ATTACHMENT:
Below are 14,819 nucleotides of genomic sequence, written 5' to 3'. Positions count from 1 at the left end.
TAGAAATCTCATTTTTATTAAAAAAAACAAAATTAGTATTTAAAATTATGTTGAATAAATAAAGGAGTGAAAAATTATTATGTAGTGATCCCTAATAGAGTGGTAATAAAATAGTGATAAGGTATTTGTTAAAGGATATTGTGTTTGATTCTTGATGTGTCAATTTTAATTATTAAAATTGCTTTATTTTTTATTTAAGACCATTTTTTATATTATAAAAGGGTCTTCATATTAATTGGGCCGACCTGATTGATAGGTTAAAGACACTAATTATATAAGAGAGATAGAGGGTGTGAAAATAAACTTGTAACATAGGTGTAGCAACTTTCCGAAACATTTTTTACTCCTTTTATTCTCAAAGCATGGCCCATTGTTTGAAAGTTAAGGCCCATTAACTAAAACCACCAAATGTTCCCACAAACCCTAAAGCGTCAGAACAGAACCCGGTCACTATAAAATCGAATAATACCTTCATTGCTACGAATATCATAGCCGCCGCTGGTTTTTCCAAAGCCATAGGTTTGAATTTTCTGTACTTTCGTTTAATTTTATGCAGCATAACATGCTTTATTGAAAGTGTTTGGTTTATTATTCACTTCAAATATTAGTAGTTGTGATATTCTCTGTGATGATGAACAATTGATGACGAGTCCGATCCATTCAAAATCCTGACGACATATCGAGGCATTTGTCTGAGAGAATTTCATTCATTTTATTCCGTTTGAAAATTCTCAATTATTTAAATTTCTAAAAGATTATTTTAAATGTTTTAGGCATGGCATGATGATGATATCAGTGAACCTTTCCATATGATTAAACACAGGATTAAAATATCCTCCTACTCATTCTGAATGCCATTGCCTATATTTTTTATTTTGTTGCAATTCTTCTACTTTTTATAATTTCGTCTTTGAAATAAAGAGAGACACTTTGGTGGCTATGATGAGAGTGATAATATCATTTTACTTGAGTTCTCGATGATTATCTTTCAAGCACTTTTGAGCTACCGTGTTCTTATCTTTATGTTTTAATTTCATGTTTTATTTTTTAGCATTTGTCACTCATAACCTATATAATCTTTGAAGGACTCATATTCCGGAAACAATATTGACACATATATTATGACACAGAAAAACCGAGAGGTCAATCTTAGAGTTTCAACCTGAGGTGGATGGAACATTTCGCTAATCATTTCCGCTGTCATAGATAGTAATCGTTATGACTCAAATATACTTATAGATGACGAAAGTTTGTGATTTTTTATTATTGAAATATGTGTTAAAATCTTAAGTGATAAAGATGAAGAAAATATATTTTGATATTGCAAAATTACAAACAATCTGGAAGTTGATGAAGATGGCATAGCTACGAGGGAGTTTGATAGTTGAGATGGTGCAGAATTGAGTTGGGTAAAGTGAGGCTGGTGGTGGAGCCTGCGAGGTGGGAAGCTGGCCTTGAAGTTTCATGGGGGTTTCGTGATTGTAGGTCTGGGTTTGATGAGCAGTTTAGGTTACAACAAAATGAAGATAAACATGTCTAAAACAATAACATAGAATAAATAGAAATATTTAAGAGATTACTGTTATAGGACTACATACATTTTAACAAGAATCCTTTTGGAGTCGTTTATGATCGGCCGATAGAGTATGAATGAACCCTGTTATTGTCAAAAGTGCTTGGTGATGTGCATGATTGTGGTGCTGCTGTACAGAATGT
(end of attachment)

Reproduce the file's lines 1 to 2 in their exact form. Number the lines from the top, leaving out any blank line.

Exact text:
Below are 14,819 nucleotides of genomic sequence, written 5' to 3'. Positions count from 1 at the left end.
TAGAAATCTCATTTTTATTAAAAAAAACAAAATTAGTATTTAAAATTATGTTGAATAAATAAAGGAGTGAAAAATTATTATGTAGTGATCCCTAATAGAGTGGTAATAAAATAGTGATAAGGTATTTGTTAAAGGATATTGTGTTTGATTCTTGATGTGTCAATTTTAATTATTAAAATTGCTTTATTTTTTATTTAAGACCATTTTTTATATTATAAAAGGGTCTTCATATTAATTGGGCCGACCTGATTGATAGGTTAAAGACACTAATTATATAAGAGAGATAGAGGGTGTGAAAATAAACTTGTAACATAGGTGTAGCAACTTTCCGAAACATTTTTTACTCCTTTTATTCTCAAAGCATGGCCCATTGTTTGAAAGTTAAGGCCCATTAACTAAAACCACCAAATGTTCCCACAAACCCTAAAGCGTCAGAACAGAACCCGGTCACTATAAAATCGAATAATACCTTCATTGCTACGAATATCATAGCCGCCGCTGGTTTTTCCAAAGCCATAGGTTTGAATTTTCTGTACTTTCGTTTAATTTTATGCAGCATAACATGCTTTATTGAAAGTGTTTGGTTTATTATTCACTTCAAATATTAGTAGTTGTGATATTCTCTGTGATGATGAACAATTGATGACGAGTCCGATCCATTCAAAATCCTGACGACATATCGAGGCATTTGTCTGAGAGAATTTCATTCATTTTATTCCGTTTGAAAATTCTCAATTATTTAAATTTCTAAAAGATTATTTTAAATGTTTTAGGCATGGCATGATGATGATATCAGTGAACCTTTCCATATGATTAAACACAGGATTAAAATATCCTCCTACTCATTCTGAATGCCATTGCCTATATTTTTTATTTTGTTGCAATTCTTCTACTTTTTATAATTTCGTCTTTGAAATAAAGAGAGACACTTTGGTGGCTATGATGAGAGTGATAATATCATTTTACTTGAGTTCTCGATGATTATCTTTCAAGCACTTTTGAGCTACCGTGTTCTTATCTTTATGTTTTAATTTCATGTTTTATTTTTTAGCATTTGTCACTCATAACCTATATAATCTTTGAAGGACTCATATTCCGGAAACAATATTGACACATATATTATGACACAGAAAAACCGAGAGGTCAATCTTAGAGTTTCAACCTGAGGTGGATGGAACATTTCGCTAATCATTTCCGCTGTCATAGATAGTAATCGTTATGACTCAAATATACTTATAGATGACGAAAGTTTGTGATTTTTTATTATTGAAATATGTGTTAAAATCTTAAGTGATAAAGATGAAGAAAATATATTTTGATATTGCAAAATTACAAACAATCTGGAAGTTGATGAAGATGGCATAGCTACGAGGGAGTTTGATAGTTGAGATGGTGCAGAATTGAGTTGGGTAAAGTGAGGCTGGTGGTGGAGCCTGCGAGGTGGGAAGCTGGCCTTGAAGTTTCATGGGGGTTTCGTGATTGTAGGTCTGGGTTTGATGAGCAGTTTAGGTTACAACAAAATGAAGATAAACATGTCTAAAACAATAACATAGAATAAATAGAAATATTTAAGAGATTACTGTTATAGGACTACATACATTTTAACAAGAATCCTTTTGGAGTCGTTTATGATCGGCCGATAGAGTATGAATGAACCCTGTTATTGTCAAAAGTGCTTGGTGATGTGCATGATTGTGGTGCTGCTGTACAGAATGT